Learning From My Dad

 

A memorial service for my Dad happened on Saturday, June  28 at the Church I grew up in, Blythfield Christian Reformed Church in Rockford, Michigan. There was a time for family to offer spoken memories of my Dad during the service.  I spoke what I’ve printed here, and two of my nieces spoke of their memories.

While standing in line at Union Station in Chicago, waiting to board the train to Michigan, I heard a little girl call out “Dad, what was that?” Then I saw them, she walking her quick, small steps, hanging on to the hand of her father. Her call and question made me think of my Dad and how many times I asked him my questions and he answered, sometimes with patience. Dad often said that he graduated from the “School of Hard Knocks.” He knew about a lot of things and tried to teach all of his kids what he knew, what he believed is right and good. I received my love of education from my Dad. He attended all of my graduations (about six of them I think!), all of my piano recitals, some college football games, to church to hear me preach, and to many school programs. He taught me how to drive a stick-shift (that was one of the less patient times, I was not very good at it) and how to plant and pick sweet peas, sweet corn, cucumbers, potatoes, and beans.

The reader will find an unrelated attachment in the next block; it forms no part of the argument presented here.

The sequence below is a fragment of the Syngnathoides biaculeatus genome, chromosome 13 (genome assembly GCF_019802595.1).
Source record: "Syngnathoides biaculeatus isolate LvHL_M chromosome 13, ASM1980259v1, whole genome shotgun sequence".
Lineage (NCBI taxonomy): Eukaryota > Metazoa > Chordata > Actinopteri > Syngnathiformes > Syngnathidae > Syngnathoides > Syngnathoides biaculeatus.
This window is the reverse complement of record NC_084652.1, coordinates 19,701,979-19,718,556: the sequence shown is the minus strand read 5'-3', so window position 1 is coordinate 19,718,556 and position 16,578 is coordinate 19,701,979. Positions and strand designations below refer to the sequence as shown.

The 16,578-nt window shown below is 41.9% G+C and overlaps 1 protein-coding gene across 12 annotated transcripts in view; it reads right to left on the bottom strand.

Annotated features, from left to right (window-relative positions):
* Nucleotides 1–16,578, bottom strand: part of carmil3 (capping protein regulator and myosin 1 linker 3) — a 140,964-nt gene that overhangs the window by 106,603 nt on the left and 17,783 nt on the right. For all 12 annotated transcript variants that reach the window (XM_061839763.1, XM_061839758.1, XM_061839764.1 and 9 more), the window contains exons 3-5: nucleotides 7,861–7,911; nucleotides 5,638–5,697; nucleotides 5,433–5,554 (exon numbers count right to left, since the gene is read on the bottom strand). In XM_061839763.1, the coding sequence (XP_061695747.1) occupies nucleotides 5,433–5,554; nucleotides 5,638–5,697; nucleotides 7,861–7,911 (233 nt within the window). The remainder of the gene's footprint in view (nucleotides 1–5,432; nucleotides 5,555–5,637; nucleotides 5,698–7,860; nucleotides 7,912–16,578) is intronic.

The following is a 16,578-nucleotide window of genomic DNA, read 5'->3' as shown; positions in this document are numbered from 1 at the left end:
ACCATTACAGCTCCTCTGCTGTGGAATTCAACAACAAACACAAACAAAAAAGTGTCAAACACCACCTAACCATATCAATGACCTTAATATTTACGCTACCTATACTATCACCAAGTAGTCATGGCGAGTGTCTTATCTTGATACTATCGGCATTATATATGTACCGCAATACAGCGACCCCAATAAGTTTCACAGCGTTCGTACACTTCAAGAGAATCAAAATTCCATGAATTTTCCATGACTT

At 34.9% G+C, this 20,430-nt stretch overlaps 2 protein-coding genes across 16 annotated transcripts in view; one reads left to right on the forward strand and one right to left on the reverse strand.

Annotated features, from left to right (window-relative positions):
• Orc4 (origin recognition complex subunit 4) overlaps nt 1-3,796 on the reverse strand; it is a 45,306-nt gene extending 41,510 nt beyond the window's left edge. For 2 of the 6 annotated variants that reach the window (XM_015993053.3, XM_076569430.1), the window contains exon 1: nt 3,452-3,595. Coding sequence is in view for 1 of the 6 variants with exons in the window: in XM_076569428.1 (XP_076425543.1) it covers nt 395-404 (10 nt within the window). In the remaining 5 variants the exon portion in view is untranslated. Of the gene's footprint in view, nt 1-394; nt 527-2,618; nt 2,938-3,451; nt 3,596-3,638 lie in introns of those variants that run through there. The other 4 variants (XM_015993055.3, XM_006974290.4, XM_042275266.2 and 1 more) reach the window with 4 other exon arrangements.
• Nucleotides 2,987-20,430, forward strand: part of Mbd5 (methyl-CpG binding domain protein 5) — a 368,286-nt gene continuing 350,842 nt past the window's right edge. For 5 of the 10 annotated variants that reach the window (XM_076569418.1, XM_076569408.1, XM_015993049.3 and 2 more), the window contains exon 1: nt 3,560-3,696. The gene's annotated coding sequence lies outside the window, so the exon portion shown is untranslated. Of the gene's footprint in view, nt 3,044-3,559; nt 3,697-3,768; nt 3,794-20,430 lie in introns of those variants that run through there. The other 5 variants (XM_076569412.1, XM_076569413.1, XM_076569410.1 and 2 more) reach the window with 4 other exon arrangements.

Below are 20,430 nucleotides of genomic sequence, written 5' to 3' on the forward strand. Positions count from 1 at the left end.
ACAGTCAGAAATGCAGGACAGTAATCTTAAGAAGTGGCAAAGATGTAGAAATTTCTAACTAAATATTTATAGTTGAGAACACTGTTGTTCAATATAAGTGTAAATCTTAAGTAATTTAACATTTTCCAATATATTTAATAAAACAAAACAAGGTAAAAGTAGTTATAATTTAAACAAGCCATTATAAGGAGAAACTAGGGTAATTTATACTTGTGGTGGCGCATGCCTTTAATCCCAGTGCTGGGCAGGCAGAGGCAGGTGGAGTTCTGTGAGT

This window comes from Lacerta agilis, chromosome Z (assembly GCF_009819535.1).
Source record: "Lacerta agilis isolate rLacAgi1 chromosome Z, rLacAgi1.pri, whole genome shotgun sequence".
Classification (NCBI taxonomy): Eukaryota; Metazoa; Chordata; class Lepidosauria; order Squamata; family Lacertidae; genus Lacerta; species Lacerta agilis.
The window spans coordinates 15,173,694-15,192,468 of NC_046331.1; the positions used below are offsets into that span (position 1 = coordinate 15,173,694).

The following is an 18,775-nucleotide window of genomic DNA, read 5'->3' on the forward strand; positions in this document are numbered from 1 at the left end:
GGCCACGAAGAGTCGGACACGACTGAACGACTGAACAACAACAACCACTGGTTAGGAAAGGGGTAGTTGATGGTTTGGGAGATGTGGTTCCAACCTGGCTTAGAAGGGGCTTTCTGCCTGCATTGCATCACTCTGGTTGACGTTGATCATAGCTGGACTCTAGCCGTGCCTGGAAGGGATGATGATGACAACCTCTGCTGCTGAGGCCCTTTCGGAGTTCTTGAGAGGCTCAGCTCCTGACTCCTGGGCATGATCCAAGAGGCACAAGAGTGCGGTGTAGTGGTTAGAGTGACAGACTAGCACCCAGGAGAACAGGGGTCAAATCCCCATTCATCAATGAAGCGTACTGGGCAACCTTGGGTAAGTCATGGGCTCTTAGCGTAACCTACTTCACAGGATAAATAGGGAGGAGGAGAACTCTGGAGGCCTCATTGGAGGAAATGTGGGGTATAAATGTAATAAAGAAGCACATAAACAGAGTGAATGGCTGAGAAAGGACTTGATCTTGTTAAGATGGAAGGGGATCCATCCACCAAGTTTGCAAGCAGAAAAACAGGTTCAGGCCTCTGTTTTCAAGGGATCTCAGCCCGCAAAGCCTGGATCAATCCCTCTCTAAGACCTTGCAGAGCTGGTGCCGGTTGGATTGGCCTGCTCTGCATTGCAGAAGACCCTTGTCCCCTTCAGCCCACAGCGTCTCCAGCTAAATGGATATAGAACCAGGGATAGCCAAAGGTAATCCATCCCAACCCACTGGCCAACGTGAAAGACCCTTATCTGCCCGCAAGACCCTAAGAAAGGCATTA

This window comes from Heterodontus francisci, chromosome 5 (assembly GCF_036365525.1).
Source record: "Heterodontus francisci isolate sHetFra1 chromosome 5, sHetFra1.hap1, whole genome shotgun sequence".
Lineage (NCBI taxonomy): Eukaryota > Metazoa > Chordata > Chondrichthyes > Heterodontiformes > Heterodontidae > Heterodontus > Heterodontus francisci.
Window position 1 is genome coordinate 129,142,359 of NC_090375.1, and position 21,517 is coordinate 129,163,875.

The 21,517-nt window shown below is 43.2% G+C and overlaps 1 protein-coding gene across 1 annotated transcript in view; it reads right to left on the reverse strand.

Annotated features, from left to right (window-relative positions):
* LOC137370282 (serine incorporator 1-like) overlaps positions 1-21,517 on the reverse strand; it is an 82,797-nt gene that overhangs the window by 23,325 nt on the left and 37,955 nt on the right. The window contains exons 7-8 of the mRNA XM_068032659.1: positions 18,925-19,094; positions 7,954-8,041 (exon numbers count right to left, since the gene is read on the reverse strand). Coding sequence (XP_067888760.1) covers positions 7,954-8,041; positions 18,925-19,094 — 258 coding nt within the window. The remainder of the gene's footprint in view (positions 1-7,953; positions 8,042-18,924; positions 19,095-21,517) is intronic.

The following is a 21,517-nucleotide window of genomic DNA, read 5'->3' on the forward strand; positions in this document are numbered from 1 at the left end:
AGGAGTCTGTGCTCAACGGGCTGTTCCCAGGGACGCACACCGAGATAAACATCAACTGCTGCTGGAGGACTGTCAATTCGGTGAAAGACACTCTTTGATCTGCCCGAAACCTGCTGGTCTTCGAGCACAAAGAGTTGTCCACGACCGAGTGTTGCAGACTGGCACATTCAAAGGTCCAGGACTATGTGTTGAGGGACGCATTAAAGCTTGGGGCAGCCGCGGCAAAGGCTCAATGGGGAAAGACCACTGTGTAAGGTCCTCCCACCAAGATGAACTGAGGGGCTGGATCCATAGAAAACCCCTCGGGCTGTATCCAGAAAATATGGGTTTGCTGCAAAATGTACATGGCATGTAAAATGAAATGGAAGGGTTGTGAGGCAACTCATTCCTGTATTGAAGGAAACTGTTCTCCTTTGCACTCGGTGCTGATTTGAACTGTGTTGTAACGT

My Dad read Scripture and prayed after every family meal. He was a strict teacher and did not allow any goofing off. I was not always the best student; I sometimes did not receive what Dad had to give, but he never gave up on me. He taught me how to be responsible. He taught me how to strive for the best, how to practice whatever I preach, how to work hard, and how to be faithful to God, to Church, and to family. Dad was a quiet man, not quick to give comments, especially praise, yet I know he was proud of me and each one of his children and kept each one of us in his heart and in his daily prayers. That legacy now lives on in my spirit and for that I am grateful.

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